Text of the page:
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We Face This Land September 16, 2016

Posted by irishelectionliterature in Abortion, Irish Politics.
4 comments

The Mother, Baby and Abortion Related Political Ephemera May 19, 2016

Posted by irishelectionliterature in Abortion, Irish Politics.
1 comment so far

One of the side effects of having the Political Ephemera site and collection is regular contacts from students looking for material, examples of something or simply asking questions about a certain Election or Referendum. One recent one was to do with the image of the Mother and Baby in Abortion related material. It got me thinking about how the Mother wasn’t initially a central part of the Debate……..

Prior to the 1983 Referendum, there was huge pressure from Pro-Life groups to have a Referendum. Here for example is a question about abortion from a 1981 Fianna Fail canvassers guide. Not a word about the Mother ..
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A simplistic motion from the 1981 Fine Gael Ard Fheis (which was like many political events of the time picketed by Pro Life campaigners with hand made signs), again showing the less than sophisticated level of debate around the issue at the time….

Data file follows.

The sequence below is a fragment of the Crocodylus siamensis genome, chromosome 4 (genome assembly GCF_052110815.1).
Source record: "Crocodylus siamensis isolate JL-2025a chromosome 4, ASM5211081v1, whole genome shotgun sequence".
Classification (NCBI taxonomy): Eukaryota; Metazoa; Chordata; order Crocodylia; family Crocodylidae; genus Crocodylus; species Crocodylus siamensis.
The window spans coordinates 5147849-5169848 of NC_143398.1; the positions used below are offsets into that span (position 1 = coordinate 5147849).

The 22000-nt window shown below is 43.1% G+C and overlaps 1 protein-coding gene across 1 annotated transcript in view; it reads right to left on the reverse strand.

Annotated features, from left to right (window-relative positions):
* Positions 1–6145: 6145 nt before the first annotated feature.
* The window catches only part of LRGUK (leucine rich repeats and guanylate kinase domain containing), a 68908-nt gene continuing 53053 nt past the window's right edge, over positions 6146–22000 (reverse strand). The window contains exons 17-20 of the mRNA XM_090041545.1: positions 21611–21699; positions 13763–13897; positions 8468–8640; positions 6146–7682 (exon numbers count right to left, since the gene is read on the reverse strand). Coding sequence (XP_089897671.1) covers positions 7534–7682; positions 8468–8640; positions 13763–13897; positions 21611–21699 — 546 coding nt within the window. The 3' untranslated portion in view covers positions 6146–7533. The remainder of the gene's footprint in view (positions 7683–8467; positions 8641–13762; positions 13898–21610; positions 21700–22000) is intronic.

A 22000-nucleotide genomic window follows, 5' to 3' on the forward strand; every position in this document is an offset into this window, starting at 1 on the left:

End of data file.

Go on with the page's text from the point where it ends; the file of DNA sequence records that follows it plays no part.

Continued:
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A picture from a rally prior to the 1983 Abortion Referendum …note the collection boxes in the picture too.
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When the 1983 Referendum took place the Mother wasn’t mentioned at all, certainly in Political leaflets and posters that I saw at the time. Indeed here’s a letter comparing support for Abortion to support for the IRA.

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The Referendum was focused mainly on the baby and foetus.Little or nothing about the Mother. Like the below sticker.
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That said , The No Campaign saw it as a far wider issue as this “Men Can’t Get Pregnant, Let Women Decide” poster shows.